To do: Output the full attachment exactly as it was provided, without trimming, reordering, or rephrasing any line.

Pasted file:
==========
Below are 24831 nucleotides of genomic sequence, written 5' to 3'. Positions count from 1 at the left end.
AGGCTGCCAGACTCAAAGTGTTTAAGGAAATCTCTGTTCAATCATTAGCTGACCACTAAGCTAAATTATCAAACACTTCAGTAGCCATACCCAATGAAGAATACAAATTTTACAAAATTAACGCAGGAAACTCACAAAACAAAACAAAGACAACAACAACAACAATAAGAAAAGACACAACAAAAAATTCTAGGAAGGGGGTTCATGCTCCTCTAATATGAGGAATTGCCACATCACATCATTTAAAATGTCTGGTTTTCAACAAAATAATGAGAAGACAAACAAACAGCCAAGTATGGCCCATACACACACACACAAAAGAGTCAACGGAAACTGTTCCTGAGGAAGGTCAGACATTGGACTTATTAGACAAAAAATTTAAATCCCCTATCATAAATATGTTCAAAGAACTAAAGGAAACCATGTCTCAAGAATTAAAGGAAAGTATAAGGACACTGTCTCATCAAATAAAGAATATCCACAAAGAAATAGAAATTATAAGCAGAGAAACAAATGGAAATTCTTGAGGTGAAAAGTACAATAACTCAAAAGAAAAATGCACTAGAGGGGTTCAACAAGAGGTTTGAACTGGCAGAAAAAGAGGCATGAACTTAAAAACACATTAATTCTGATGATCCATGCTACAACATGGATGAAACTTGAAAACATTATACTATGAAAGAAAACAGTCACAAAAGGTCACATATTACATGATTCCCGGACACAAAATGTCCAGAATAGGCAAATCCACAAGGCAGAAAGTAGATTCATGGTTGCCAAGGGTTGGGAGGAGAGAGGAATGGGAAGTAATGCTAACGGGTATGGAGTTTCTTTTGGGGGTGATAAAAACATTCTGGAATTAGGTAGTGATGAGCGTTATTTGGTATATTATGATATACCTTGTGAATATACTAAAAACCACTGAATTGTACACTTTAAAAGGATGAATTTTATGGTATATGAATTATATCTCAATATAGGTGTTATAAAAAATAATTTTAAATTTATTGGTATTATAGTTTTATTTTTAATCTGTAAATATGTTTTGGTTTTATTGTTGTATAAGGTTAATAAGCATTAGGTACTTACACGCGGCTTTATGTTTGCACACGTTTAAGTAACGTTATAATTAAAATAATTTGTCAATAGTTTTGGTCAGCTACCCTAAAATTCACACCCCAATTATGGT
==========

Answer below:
Below are 24831 nucleotides of genomic sequence, written 5' to 3'. Positions count from 1 at the left end.
AGGCTGCCAGACTCAAAGTGTTTAAGGAAATCTCTGTTCAATCATTAGCTGACCACTAAGCTAAATTATCAAACACTTCAGTAGCCATACCCAATGAAGAATACAAATTTTACAAAATTAACGCAGGAAACTCACAAAACAAAACAAAGACAACAACAACAACAATAAGAAAAGACACAACAAAAAATTCTAGGAAGGGGGTTCATGCTCCTCTAATATGAGGAATTGCCACATCACATCATTTAAAATGTCTGGTTTTCAACAAAATAATGAGAAGACAAACAAACAGCCAAGTATGGCCCATACACACACACACAAAAGAGTCAACGGAAACTGTTCCTGAGGAAGGTCAGACATTGGACTTATTAGACAAAAAATTTAAATCCCCTATCATAAATATGTTCAAAGAACTAAAGGAAACCATGTCTCAAGAATTAAAGGAAAGTATAAGGACACTGTCTCATCAAATAAAGAATATCCACAAAGAAATAGAAATTATAAGCAGAGAAACAAATGGAAATTCTTGAGGTGAAAAGTACAATAACTCAAAAGAAAAATGCACTAGAGGGGTTCAACAAGAGGTTTGAACTGGCAGAAAAAGAGGCATGAACTTAAAAACACATTAATTCTGATGATCCATGCTACAACATGGATGAAACTTGAAAACATTATACTATGAAAGAAAACAGTCACAAAAGGTCACATATTACATGATTCCCGGACACAAAATGTCCAGAATAGGCAAATCCACAAGGCAGAAAGTAGATTCATGGTTGCCAAGGGTTGGGAGGAGAGAGGAATGGGAAGTAATGCTAACGGGTATGGAGTTTCTTTTGGGGGTGATAAAAACATTCTGGAATTAGGTAGTGATGAGCGTTATTTGGTATATTATGATATACCTTGTGAATATACTAAAAACCACTGAATTGTACACTTTAAAAGGATGAATTTTATGGTATATGAATTATATCTCAATATAGGTGTTATAAAAAATAATTTTAAATTTATTGGTATTATAGTTTTATTTTTAATCTGTAAATATGTTTTGGTTTTATTGTTGTATAAGGTTAATAAGCATTAGGTACTTACACGCGGCTTTATGTTTGCACACGTTTAAGTAACGTTATAATTAAAATAATTTGTCAATAGTTTTGGTCAGCTACCCTAAAATTCACACCCCAATTATGGT